Thursday, October 9, 2014

nice day for a hike

My folks came out to visit us - technically, visit us, then go to Capitol Reef National Park, then visit us again - and on their first full day, before they'd really had any time to acclimate to being more than fifteen feet above sea level, we took them hiking.  They are experienced hikers, being 1998 Appalachian Trail thru-hikers and, most recently, having climbed Mt. Katahdin (Maine's highest peak) for the umpteenth time just a couple of weeks ago, so we tried to come up with a hike they would enjoy.  My first thought was Bowman Fork to Baker Pass, but when we remembered that it was 9.1 miles round-trip, we thought that might be a little longer than we wanted to do.  I then suggested Grandeur Peak: at around six miles round-trip, it was deemed more manageable and off we went.

Looking into Millcreek Canyon from the switchbacks

We've been having a stretch of spectacular fall weather - sunny and 70s - and Sunday was no exception.  It was hot even, on all those south-facing switchbacks, and we made sure to drink lots of water, especially the folks from back east.  The sky was a brilliant, cloudless blue and the trees were still clinging to their fall colors, a few pinks and oranges splashing the hillsides and groves of golden aspen standing out among the evergreens.  It was also an off-leash dog day there in Millcreek Canyon so we met lots and lots of friendly, happy dogs: shi-tzus, labs, golden retrievers both young and old, a Weimaraner, a Schipperke, mutts galore and the sweetest eight-month-old pitbull puppy.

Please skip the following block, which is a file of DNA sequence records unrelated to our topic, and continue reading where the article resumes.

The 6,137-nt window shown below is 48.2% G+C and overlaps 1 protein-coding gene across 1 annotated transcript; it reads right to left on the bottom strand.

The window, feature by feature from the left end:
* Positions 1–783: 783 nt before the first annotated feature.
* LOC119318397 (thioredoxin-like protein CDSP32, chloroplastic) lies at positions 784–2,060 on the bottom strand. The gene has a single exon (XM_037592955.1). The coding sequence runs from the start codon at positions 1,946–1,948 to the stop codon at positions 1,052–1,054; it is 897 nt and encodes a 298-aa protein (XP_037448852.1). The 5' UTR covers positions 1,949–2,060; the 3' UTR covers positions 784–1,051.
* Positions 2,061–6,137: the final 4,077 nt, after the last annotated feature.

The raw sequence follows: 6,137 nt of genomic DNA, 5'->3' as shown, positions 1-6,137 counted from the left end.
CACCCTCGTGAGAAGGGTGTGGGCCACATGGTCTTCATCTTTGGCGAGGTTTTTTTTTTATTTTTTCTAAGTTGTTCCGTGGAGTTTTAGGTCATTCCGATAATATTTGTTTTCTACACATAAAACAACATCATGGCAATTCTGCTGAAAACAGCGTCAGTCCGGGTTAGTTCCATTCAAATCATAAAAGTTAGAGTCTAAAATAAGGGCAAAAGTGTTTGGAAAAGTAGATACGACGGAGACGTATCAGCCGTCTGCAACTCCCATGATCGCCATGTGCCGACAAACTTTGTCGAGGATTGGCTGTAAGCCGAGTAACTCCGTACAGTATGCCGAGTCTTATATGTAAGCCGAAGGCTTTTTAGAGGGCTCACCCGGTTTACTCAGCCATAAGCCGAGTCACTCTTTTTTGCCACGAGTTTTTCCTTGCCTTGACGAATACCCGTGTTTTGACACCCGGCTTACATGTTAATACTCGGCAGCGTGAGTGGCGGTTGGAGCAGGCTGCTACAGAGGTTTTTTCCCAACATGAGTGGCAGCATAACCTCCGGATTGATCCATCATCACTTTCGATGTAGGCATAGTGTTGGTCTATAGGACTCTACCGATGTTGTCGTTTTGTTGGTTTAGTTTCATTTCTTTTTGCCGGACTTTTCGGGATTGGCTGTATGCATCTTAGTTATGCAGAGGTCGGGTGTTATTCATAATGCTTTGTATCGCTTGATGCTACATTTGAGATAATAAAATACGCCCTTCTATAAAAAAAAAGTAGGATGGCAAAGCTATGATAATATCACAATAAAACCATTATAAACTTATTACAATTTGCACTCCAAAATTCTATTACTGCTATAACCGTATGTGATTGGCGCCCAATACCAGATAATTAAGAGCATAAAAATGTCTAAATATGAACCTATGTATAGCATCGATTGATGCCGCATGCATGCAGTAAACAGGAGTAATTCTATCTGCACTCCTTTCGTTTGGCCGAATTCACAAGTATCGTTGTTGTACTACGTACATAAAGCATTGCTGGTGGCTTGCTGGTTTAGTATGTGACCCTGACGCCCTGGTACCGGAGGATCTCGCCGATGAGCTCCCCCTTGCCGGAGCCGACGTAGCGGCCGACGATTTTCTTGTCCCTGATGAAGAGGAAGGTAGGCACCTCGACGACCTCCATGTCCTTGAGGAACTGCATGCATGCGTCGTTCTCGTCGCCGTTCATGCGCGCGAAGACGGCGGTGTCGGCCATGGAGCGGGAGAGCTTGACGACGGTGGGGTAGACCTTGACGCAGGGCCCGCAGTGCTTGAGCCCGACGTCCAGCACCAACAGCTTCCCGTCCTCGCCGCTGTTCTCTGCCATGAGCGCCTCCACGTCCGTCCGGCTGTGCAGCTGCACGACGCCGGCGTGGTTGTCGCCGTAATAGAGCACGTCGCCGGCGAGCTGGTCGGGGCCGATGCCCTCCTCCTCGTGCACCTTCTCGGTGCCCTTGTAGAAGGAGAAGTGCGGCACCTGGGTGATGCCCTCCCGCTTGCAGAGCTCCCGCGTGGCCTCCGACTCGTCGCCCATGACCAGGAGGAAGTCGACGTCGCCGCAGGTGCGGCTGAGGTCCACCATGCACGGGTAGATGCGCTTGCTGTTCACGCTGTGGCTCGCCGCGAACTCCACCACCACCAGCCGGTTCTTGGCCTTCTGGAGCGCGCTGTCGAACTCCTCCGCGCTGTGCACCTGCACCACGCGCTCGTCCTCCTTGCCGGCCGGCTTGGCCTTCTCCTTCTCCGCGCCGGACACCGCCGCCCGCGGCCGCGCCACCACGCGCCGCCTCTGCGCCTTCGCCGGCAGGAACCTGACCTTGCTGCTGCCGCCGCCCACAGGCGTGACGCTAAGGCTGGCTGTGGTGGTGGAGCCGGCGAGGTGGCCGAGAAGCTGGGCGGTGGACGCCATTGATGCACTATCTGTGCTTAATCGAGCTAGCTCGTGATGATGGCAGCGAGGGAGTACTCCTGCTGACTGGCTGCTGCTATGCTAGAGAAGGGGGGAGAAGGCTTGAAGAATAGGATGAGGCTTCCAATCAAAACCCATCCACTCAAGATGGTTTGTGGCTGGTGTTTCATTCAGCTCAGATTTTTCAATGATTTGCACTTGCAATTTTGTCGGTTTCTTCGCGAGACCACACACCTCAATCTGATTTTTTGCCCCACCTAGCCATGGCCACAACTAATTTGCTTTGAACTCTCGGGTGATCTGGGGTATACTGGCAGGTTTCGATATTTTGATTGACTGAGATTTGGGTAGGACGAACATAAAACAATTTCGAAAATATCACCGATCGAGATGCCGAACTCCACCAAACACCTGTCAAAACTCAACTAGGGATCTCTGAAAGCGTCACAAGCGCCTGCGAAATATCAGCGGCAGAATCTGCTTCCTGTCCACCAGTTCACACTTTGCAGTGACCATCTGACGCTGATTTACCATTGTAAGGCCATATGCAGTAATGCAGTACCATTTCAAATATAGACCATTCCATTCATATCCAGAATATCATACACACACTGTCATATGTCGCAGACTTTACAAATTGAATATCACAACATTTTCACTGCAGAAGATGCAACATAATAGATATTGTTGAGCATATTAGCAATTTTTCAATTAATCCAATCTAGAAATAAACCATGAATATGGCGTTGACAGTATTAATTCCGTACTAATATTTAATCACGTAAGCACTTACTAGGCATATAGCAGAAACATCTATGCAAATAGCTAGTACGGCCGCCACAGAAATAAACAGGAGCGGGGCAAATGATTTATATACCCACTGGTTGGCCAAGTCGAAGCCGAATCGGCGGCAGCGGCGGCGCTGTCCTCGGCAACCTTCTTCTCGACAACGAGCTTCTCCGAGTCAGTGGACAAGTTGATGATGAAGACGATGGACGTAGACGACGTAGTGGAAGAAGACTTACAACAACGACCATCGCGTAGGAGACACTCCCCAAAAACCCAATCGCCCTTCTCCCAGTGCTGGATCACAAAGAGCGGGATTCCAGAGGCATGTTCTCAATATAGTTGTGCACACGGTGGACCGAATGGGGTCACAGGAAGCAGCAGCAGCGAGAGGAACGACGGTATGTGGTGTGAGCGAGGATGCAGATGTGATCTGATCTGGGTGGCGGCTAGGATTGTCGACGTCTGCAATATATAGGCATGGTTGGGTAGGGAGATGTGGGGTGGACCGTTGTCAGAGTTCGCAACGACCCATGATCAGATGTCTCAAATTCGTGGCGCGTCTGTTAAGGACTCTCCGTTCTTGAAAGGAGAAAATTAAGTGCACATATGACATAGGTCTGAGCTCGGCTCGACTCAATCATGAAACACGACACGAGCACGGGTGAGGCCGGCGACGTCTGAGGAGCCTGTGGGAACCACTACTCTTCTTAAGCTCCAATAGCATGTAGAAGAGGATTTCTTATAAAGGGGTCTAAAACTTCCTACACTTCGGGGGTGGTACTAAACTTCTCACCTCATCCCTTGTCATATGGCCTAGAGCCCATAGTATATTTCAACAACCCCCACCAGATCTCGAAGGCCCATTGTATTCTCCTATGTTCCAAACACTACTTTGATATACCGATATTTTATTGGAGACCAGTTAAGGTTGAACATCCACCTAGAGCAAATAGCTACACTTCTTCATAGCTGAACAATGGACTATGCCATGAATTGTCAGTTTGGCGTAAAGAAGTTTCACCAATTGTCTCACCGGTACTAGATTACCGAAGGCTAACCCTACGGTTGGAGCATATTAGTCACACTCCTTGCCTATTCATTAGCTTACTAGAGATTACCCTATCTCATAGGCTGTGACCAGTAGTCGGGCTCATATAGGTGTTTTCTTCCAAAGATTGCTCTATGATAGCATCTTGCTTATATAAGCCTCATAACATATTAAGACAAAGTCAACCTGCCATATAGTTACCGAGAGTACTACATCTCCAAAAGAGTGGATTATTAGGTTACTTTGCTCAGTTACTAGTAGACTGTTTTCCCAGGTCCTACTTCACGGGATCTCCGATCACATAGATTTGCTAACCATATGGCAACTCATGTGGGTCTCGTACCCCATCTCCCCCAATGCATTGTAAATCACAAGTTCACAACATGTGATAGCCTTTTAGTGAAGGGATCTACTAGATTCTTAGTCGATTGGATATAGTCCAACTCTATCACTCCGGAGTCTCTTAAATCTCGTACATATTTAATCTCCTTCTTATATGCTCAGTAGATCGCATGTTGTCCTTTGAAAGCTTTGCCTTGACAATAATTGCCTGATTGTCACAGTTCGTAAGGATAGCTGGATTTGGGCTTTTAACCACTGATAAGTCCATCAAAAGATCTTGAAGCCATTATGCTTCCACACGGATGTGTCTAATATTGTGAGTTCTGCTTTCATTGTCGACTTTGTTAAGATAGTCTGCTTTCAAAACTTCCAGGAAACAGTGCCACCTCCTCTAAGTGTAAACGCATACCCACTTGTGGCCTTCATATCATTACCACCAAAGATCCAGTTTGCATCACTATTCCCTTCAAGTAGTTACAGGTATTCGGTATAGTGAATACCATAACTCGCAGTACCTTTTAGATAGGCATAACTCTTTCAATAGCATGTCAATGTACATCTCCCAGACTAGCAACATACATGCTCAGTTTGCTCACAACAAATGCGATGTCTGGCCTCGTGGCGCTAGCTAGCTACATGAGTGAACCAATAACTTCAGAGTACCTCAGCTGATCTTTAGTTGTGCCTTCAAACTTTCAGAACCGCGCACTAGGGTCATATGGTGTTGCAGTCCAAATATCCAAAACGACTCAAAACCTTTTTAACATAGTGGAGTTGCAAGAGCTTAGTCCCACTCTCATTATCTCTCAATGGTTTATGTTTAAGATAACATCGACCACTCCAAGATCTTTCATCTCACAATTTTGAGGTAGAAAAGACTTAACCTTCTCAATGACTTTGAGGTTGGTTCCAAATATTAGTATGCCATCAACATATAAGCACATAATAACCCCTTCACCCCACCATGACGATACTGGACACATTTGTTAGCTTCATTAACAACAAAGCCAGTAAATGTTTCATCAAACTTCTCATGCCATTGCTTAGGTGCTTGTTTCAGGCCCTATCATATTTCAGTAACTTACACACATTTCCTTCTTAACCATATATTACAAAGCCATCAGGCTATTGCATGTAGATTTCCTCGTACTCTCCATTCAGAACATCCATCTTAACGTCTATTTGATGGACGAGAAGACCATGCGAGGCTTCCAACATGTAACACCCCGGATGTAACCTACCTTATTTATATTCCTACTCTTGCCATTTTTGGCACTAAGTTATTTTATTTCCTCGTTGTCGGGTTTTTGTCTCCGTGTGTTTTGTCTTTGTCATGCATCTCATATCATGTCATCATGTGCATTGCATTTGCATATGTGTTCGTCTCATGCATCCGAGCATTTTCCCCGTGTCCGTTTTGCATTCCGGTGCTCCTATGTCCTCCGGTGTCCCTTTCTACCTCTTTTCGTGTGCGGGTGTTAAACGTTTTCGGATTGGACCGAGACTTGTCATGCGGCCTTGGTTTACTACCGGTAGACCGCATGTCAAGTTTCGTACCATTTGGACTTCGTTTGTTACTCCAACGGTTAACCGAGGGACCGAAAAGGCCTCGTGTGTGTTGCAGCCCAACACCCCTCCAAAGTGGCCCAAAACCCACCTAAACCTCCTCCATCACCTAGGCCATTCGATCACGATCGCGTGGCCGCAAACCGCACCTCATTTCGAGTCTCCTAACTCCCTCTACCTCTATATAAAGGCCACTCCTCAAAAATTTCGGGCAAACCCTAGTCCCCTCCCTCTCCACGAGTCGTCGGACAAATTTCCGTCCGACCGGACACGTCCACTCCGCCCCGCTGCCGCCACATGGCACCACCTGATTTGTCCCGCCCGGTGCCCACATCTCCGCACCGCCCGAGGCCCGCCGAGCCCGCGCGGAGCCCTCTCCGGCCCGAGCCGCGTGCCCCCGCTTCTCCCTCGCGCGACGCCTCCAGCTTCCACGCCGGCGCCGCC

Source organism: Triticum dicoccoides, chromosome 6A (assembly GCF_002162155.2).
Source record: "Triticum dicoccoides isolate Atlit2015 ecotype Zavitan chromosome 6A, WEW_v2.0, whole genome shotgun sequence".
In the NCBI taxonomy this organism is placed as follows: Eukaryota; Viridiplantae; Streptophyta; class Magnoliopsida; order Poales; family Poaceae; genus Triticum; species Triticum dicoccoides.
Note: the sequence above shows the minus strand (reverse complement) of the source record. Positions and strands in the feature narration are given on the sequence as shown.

Me and my dad on the ridgeline

What I had perhaps neglected to emphasize while selling Grandeur Peak as a hike was the elevation gain: about 2,600 feet.  That's a lot if you've just come from sea level the day before.  My mom, who was fighting a bit of a cold, opted to hang out on the ridgeline, leaving H, my dad and me to climb the last, steep quarter-mile to the summit.  At 8,299 feet high and perched right on the edge of the Wasatch Front, Grandeur Peak has great 360-degree views - Antelope Island, the Oquirrhs, the whole Salt Lake Valley, the peaks above Big Cottonwood and Emigration Canyons and the snow-capped Uintas.  Our descent was smooth and quicker than our climb, although I think my folks finished their water before we were down.  By the time we got back to the car, the post-hike beers felt well-deserved.

There's some fall colors for ya

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